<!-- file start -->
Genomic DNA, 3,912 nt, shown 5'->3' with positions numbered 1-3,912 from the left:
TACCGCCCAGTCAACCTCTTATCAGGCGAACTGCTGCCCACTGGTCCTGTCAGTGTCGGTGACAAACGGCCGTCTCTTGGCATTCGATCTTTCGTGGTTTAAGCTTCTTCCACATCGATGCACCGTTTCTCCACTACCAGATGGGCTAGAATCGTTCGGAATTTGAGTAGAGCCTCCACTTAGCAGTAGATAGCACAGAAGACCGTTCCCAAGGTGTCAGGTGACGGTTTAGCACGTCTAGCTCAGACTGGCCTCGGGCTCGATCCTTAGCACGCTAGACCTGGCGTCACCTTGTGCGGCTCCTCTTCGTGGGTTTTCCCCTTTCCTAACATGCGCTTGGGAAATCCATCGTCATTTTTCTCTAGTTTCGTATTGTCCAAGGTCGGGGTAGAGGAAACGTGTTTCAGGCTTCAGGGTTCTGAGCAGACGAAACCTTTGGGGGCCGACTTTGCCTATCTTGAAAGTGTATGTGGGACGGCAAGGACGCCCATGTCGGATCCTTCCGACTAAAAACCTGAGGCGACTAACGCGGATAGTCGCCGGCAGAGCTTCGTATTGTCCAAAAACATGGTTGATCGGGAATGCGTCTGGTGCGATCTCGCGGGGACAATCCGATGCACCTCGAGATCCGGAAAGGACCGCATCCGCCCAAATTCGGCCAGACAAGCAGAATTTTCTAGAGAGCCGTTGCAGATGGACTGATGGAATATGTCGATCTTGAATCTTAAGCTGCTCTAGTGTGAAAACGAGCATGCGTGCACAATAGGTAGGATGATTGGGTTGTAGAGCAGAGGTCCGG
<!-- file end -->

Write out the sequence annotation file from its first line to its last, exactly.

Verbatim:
Genomic DNA, 3,912 nt, shown 5'->3' with positions numbered 1-3,912 from the left:
TACCGCCCAGTCAACCTCTTATCAGGCGAACTGCTGCCCACTGGTCCTGTCAGTGTCGGTGACAAACGGCCGTCTCTTGGCATTCGATCTTTCGTGGTTTAAGCTTCTTCCACATCGATGCACCGTTTCTCCACTACCAGATGGGCTAGAATCGTTCGGAATTTGAGTAGAGCCTCCACTTAGCAGTAGATAGCACAGAAGACCGTTCCCAAGGTGTCAGGTGACGGTTTAGCACGTCTAGCTCAGACTGGCCTCGGGCTCGATCCTTAGCACGCTAGACCTGGCGTCACCTTGTGCGGCTCCTCTTCGTGGGTTTTCCCCTTTCCTAACATGCGCTTGGGAAATCCATCGTCATTTTTCTCTAGTTTCGTATTGTCCAAGGTCGGGGTAGAGGAAACGTGTTTCAGGCTTCAGGGTTCTGAGCAGACGAAACCTTTGGGGGCCGACTTTGCCTATCTTGAAAGTGTATGTGGGACGGCAAGGACGCCCATGTCGGATCCTTCCGACTAAAAACCTGAGGCGACTAACGCGGATAGTCGCCGGCAGAGCTTCGTATTGTCCAAAAACATGGTTGATCGGGAATGCGTCTGGTGCGATCTCGCGGGGACAATCCGATGCACCTCGAGATCCGGAAAGGACCGCATCCGCCCAAATTCGGCCAGACAAGCAGAATTTTCTAGAGAGCCGTTGCAGATGGACTGATGGAATATGTCGATCTTGAATCTTAAGCTGCTCTAGTGTGAAAACGAGCATGCGTGCACAATAGGTAGGATGATTGGGTTGTAGAGCAGAGGTCCGG